Page:The Present State of Peru.djvu/380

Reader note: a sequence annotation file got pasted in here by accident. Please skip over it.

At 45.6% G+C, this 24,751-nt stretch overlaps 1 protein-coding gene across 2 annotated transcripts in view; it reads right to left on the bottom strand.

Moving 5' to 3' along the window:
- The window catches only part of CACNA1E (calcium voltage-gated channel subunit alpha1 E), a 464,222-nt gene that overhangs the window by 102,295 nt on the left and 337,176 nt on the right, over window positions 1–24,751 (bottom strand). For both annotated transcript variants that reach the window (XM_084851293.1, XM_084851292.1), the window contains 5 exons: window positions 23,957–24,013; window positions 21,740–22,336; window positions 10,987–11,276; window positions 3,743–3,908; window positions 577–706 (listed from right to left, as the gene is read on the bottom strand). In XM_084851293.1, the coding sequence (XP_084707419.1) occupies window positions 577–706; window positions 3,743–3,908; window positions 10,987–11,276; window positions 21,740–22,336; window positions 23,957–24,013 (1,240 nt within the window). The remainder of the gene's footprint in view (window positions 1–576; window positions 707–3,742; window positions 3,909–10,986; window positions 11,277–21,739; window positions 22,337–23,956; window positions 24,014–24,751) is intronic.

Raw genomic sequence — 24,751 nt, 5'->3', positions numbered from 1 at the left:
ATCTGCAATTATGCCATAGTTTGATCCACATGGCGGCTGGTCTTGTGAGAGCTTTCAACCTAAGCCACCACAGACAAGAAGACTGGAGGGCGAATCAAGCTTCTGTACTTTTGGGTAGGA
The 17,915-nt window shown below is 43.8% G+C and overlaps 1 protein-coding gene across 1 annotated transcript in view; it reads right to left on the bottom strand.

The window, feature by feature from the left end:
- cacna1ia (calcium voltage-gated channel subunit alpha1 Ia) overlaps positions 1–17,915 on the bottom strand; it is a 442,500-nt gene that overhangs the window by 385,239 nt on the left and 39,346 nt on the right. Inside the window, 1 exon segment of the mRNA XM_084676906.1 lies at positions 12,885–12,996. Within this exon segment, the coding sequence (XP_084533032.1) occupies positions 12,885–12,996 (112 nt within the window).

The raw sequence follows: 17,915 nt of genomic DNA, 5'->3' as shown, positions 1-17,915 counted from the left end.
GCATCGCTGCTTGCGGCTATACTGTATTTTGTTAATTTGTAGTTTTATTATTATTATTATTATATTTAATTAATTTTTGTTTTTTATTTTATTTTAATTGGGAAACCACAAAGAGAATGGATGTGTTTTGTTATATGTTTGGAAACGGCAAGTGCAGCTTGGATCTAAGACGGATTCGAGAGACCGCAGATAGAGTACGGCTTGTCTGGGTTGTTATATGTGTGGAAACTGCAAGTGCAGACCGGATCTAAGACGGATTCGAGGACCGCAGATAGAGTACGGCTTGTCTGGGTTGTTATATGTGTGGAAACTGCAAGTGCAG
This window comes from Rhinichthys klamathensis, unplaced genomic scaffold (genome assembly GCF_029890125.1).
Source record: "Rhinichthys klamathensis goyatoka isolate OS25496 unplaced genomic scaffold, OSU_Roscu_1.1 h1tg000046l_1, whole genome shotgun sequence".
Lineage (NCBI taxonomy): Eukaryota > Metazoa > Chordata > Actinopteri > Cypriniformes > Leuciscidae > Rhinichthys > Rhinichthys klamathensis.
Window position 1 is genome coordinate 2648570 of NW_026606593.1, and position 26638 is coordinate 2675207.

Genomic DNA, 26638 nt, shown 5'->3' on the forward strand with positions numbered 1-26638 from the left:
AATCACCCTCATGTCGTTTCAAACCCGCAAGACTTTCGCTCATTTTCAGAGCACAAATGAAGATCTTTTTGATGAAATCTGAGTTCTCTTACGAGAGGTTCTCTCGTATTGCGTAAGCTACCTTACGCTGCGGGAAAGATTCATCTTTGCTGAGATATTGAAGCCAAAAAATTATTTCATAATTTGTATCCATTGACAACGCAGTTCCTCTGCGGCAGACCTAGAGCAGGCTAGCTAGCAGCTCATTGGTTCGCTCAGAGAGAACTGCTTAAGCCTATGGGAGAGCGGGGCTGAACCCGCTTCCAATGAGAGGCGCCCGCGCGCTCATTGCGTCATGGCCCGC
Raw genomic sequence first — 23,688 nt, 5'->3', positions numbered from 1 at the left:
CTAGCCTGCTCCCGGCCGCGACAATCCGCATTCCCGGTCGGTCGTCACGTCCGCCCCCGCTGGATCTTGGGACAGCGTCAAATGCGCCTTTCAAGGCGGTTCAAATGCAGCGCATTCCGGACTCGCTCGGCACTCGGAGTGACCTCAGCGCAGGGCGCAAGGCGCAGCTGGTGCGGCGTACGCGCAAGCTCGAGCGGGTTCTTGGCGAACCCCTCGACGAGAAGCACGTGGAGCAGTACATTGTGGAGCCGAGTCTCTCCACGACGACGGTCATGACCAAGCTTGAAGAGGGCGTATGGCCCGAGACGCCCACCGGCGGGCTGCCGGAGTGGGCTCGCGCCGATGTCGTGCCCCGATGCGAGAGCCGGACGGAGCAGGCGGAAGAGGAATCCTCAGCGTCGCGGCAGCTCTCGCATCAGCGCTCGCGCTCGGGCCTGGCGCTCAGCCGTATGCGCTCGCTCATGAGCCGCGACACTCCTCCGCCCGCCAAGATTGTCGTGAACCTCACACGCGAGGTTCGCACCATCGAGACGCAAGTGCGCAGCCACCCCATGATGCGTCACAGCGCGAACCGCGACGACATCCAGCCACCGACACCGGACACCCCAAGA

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through which they pass, their windings, confluences, and the places where they discharge themselves, not having been well ascertained. Don Fernandez Cornejo, a colonel of militia resident in the city of Salta, one of those true and zealous patriots who do honour to the nation and to the age, projected a fluviatic voyage, to be undertaken at his own expence, With a view to ascertain whether the Bermejo is navigable from the province of Tucuman to the spot where it empties itself into the Parahuay. Ignorance, envy, calumny, and treachery, those malignant geniuses which take a barbarous delight in opposing and throwing obstacles in the way of great enterprizes, made their utmost efforts to defeat the execution of this one. Their aim was, however, frustrated; since its author obtained, for the accomplishment of his purpose, a powerful and extraordinary aid, such as is without any example in the history of the two Americas. Donna Josefa Meono, the lady of Don Nicolas de Arredondo, viceroy of Buenos-Ayres, took under her protection both the project and the consequences which might result from it. Cornejo, sheltered and encouraged by this distinguished patronage, imposed silence on his enemies, overcame every obstacle, and commenced his expedition on the 27th day of June, 1790. The place from which he took his departure is a small haven or bay, formed by the river Bermejo at its confluence with the Centa. He embarked on board a kind of xebeck, with a crew of twenty-six persons, partly soldiers and partly seamen, distributed in his vessel, and in the two canoes which followed and composed the armament. After a navigation of forty-four days, he reached the spot where the Bermejo disembogues itself into the Paraguay, twenty-four leagues to the north of the city of